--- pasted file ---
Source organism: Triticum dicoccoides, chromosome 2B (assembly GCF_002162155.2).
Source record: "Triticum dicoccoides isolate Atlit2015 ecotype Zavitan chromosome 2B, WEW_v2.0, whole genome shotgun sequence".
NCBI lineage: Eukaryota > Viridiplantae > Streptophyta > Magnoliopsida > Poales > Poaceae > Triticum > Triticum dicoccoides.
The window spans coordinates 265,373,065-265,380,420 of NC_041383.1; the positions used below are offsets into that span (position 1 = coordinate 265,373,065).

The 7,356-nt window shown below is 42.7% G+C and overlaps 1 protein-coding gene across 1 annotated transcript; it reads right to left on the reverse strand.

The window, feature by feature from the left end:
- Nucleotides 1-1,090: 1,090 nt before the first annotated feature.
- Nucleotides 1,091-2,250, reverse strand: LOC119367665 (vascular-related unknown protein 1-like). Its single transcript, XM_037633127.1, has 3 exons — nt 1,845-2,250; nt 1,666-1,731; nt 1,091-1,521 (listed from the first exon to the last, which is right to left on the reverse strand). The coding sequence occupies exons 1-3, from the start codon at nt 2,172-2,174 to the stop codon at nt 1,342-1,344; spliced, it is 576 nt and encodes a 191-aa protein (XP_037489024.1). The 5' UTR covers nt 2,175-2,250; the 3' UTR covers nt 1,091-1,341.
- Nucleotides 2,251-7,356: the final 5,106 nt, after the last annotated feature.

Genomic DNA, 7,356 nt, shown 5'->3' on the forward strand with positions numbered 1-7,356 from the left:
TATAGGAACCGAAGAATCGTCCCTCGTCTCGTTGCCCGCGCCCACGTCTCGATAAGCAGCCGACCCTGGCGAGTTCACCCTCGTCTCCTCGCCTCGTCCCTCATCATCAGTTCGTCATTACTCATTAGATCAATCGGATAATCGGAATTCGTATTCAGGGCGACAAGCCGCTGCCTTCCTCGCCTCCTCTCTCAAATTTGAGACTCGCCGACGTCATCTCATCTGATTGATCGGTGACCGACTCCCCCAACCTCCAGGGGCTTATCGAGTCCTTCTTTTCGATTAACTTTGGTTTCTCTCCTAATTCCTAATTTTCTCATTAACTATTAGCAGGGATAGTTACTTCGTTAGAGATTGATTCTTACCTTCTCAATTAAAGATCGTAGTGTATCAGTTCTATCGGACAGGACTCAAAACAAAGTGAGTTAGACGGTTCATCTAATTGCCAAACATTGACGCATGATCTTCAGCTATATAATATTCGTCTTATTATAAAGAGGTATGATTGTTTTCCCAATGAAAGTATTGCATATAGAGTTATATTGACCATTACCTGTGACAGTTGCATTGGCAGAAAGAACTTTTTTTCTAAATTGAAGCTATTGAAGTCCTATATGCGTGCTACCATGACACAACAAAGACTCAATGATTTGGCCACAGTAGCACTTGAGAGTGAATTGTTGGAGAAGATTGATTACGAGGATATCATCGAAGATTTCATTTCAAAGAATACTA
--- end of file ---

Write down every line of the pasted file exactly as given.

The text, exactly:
Source organism: Triticum dicoccoides, chromosome 2B (assembly GCF_002162155.2).
Source record: "Triticum dicoccoides isolate Atlit2015 ecotype Zavitan chromosome 2B, WEW_v2.0, whole genome shotgun sequence".
NCBI lineage: Eukaryota > Viridiplantae > Streptophyta > Magnoliopsida > Poales > Poaceae > Triticum > Triticum dicoccoides.
The window spans coordinates 265,373,065-265,380,420 of NC_041383.1; the positions used below are offsets into that span (position 1 = coordinate 265,373,065).

The 7,356-nt window shown below is 42.7% G+C and overlaps 1 protein-coding gene across 1 annotated transcript; it reads right to left on the reverse strand.

The window, feature by feature from the left end:
- Nucleotides 1-1,090: 1,090 nt before the first annotated feature.
- Nucleotides 1,091-2,250, reverse strand: LOC119367665 (vascular-related unknown protein 1-like). Its single transcript, XM_037633127.1, has 3 exons — nt 1,845-2,250; nt 1,666-1,731; nt 1,091-1,521 (listed from the first exon to the last, which is right to left on the reverse strand). The coding sequence occupies exons 1-3, from the start codon at nt 2,172-2,174 to the stop codon at nt 1,342-1,344; spliced, it is 576 nt and encodes a 191-aa protein (XP_037489024.1). The 5' UTR covers nt 2,175-2,250; the 3' UTR covers nt 1,091-1,341.
- Nucleotides 2,251-7,356: the final 5,106 nt, after the last annotated feature.

Genomic DNA, 7,356 nt, shown 5'->3' on the forward strand with positions numbered 1-7,356 from the left:
TATAGGAACCGAAGAATCGTCCCTCGTCTCGTTGCCCGCGCCCACGTCTCGATAAGCAGCCGACCCTGGCGAGTTCACCCTCGTCTCCTCGCCTCGTCCCTCATCATCAGTTCGTCATTACTCATTAGATCAATCGGATAATCGGAATTCGTATTCAGGGCGACAAGCCGCTGCCTTCCTCGCCTCCTCTCTCAAATTTGAGACTCGCCGACGTCATCTCATCTGATTGATCGGTGACCGACTCCCCCAACCTCCAGGGGCTTATCGAGTCCTTCTTTTCGATTAACTTTGGTTTCTCTCCTAATTCCTAATTTTCTCATTAACTATTAGCAGGGATAGTTACTTCGTTAGAGATTGATTCTTACCTTCTCAATTAAAGATCGTAGTGTATCAGTTCTATCGGACAGGACTCAAAACAAAGTGAGTTAGACGGTTCATCTAATTGCCAAACATTGACGCATGATCTTCAGCTATATAATATTCGTCTTATTATAAAGAGGTATGATTGTTTTCCCAATGAAAGTATTGCATATAGAGTTATATTGACCATTACCTGTGACAGTTGCATTGGCAGAAAGAACTTTTTTTCTAAATTGAAGCTATTGAAGTCCTATATGCGTGCTACCATGACACAACAAAGACTCAATGATTTGGCCACAGTAGCACTTGAGAGTGAATTGTTGGAGAAGATTGATTACGAGGATATCATCGAAGATTTCATTTCAAAGAATACTA